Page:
It was March 16, 2010, and I was panting like a German Shepherd on a hot July day, but I was standing straight up, at the top of a snow covered mountain in Colorado. Approximately 6 months before, I was seated in a big recliner, a clear tube running from an IV bag into my chest port and wondering if I would ever enjoy skiing the way I always had after 16 doses of bleomycin and other toxic chemo drugs had been pumped into my veins. I had followed my two friends off the top of the chairlift as they unclipped their skis and began hiking to the peak at around 13,000 feet. The climb took about 20 minutes but felt like hours to me. After pausing a few minutes to catch my breath and take a few pictures of the moment, we all clipped back into our bindings and plowed into the powder of the open bowl, and then the glade of trees. It was a liberating experience for me.

That was when I knew, or thought I knew that I could overcome the evils of cancer and continue to live a thriving life. I knew that despite the things I had lost and the pain I had suffered, Hodgkins Lymphoma was only a part of my life and that I still had unlimited potential to succeed in pursuing my dreams. I also knew then, that it was time I responded to one of those numerous purple brochures and postcards hitting my mailbox and trying to recruit me for Team In Training. That day on the mountain renewed my confidence in myself and my body and I was ready to take on the world. Before I would get that chance though, I would have to take on cancer once again.

After only an eight month break, scans revealed that my mediastinal mass was growing aggressively, and my doctor recommended beginning salvage treatment in preparation of a stem cell transplant. I was devastated that I would not get to train for the century ride, because I think I wanted it for myself, as much as I wanted to help the Society. I wanted to validate the feeling of health and recovery that I felt on the mountain in March. I had already started my fundraising, and decided I would go ride with the TNT team on their first cycling ride of the summer, even though I knew it would be my only ride with them.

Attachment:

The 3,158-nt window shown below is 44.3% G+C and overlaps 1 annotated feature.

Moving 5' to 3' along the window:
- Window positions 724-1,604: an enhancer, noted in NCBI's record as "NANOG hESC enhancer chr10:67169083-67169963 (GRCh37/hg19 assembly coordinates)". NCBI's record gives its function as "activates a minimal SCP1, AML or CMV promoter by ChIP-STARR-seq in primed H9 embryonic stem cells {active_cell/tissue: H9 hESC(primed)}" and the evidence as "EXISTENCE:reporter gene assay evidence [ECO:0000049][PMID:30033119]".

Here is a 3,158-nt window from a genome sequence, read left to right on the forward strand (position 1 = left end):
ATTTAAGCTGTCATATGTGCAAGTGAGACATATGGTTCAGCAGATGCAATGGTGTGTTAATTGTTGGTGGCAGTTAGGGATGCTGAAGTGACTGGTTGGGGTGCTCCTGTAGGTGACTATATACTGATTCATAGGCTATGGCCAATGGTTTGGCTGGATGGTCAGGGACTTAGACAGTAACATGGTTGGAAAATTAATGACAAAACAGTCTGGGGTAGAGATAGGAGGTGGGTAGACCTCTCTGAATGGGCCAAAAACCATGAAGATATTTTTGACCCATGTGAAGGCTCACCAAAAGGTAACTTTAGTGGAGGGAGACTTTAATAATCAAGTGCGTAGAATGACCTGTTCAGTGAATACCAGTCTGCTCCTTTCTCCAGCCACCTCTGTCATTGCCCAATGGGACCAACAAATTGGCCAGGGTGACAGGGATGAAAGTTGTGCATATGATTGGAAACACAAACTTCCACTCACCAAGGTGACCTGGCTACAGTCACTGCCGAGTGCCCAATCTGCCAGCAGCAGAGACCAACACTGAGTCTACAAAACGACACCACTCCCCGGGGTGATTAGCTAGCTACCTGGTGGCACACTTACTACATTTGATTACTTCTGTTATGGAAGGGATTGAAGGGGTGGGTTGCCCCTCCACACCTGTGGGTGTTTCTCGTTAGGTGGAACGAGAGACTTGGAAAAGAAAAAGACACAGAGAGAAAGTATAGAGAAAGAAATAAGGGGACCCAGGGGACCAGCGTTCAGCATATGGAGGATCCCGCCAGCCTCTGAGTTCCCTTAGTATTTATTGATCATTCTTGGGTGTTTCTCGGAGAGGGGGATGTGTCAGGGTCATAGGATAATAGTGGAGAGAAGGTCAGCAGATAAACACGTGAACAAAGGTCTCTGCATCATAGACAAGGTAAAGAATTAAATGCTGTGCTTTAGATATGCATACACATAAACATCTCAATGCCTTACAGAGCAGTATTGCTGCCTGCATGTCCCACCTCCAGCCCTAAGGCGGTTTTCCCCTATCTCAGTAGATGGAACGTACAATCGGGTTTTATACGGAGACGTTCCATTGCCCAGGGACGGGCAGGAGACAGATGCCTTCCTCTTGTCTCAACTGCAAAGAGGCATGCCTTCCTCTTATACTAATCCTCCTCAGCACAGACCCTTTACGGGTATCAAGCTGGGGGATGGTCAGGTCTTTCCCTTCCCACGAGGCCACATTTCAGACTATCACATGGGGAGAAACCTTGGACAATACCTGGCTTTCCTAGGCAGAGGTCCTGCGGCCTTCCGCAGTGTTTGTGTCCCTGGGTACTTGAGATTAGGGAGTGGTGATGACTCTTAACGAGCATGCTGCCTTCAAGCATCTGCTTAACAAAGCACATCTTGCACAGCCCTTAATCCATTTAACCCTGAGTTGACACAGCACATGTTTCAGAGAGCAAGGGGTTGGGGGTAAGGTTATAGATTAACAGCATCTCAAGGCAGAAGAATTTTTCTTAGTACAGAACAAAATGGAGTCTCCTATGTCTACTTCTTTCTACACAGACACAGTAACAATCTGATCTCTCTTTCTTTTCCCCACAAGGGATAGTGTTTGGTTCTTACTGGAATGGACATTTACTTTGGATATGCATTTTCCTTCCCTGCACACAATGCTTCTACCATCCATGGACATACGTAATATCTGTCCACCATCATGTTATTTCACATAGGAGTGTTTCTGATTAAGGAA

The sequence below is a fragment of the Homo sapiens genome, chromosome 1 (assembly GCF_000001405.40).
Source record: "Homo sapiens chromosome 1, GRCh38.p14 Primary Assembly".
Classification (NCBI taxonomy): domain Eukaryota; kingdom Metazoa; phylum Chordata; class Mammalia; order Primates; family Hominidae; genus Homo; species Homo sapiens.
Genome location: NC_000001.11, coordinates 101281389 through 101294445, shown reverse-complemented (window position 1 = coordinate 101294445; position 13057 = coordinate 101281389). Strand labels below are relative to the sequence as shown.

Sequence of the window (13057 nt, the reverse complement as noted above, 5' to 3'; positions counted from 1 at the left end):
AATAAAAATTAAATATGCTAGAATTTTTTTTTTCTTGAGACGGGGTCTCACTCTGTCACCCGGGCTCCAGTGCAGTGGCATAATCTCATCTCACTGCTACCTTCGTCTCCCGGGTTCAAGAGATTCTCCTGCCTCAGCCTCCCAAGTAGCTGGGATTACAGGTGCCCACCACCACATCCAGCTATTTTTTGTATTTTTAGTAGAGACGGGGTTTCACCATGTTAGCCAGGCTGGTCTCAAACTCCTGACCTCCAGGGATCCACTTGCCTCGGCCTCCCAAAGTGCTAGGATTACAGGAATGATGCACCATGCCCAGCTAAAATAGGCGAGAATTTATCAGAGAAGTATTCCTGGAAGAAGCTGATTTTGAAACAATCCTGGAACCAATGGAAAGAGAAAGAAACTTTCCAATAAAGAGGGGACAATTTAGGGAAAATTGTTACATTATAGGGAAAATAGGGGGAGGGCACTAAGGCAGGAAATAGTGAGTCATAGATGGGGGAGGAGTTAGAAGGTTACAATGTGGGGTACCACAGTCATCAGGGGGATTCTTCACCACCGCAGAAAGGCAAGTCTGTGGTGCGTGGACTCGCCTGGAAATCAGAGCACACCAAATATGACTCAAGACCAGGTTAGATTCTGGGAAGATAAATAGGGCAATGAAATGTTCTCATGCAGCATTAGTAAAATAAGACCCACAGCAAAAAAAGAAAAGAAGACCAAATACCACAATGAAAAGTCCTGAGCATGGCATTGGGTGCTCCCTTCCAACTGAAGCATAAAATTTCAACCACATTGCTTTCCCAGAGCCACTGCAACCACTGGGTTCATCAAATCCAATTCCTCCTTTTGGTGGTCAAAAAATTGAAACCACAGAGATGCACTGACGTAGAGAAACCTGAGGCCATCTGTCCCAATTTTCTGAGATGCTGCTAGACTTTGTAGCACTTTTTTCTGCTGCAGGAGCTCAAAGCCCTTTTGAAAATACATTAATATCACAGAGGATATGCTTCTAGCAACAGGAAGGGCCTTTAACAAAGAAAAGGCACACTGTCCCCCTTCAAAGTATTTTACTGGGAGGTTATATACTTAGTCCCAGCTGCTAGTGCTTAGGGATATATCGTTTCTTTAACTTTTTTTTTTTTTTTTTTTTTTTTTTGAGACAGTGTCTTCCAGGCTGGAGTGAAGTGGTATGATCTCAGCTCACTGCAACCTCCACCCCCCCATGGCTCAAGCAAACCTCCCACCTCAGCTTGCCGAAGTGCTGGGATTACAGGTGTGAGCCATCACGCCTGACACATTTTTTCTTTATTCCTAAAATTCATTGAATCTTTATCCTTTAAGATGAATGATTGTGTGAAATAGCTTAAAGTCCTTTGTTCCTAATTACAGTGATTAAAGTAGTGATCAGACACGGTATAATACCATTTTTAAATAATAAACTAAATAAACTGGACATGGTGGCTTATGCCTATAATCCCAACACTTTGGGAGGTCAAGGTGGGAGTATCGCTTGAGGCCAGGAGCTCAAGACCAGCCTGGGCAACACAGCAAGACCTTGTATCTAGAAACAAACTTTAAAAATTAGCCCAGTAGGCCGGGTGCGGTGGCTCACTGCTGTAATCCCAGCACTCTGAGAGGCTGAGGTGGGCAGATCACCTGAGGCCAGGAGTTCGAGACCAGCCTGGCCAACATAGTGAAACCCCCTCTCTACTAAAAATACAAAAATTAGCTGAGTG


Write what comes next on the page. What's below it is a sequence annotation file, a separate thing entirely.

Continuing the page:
Although my memory of that afternoon high in the Rockies is as vivid as if it happened yesterday, the summer that followed is a fuzzy patchwork of recollected moments and feelings. I was in and out of the hospital several times, and visited the clinic almost daily from June through August. I finally completed my stem cell transplant process in mid September and checked out of the hospital for the last time.

I got through my first 100 days post transplant with several colds and a brush with pneumonia, and I am starting to feel good again. I started to ride my bike at the tail end of December and joined the TNT Georgia Chapter once again and will be training for the America's Most Beautiful Bicycle Ride in Lake Tahoe this June.

Throughout my 2 year cancer experience, I have received an incredible outpouring of goodwill from friends, colleagues, family, neighbors and even strangers. So, with the fundraising minimums of TNT looming, I am hesitant to once again ask for help from those who have already done so much for me. Instead, I have partnered with The Ski Channel, to premier their documentary, "The Story" in Alpharetta (an Atlanta suburb).

The film will be shown on February 17, at Studio Movie Grill and tickets cost $25.00 per person. The $25.00 ticket gets you admission to the movie, food and drinks, and benefits The Leukemia & Lymphoma Society. If you or someone you know are interested in supporting my fundraising for the Society, please link to the ticket sales portal through my blog site, If you cannot attend the film, it is also possible to make a direct TNT donation through that website link.

Dan Gennari is riding with TNT for the 2011 America's Most Beautiful Bike Ride at Lake Tahoe, NV this coming June. Dan, you inspire us and thank you for sharing your story! TNT'ers, please support "The Story" movie screening on February 17th.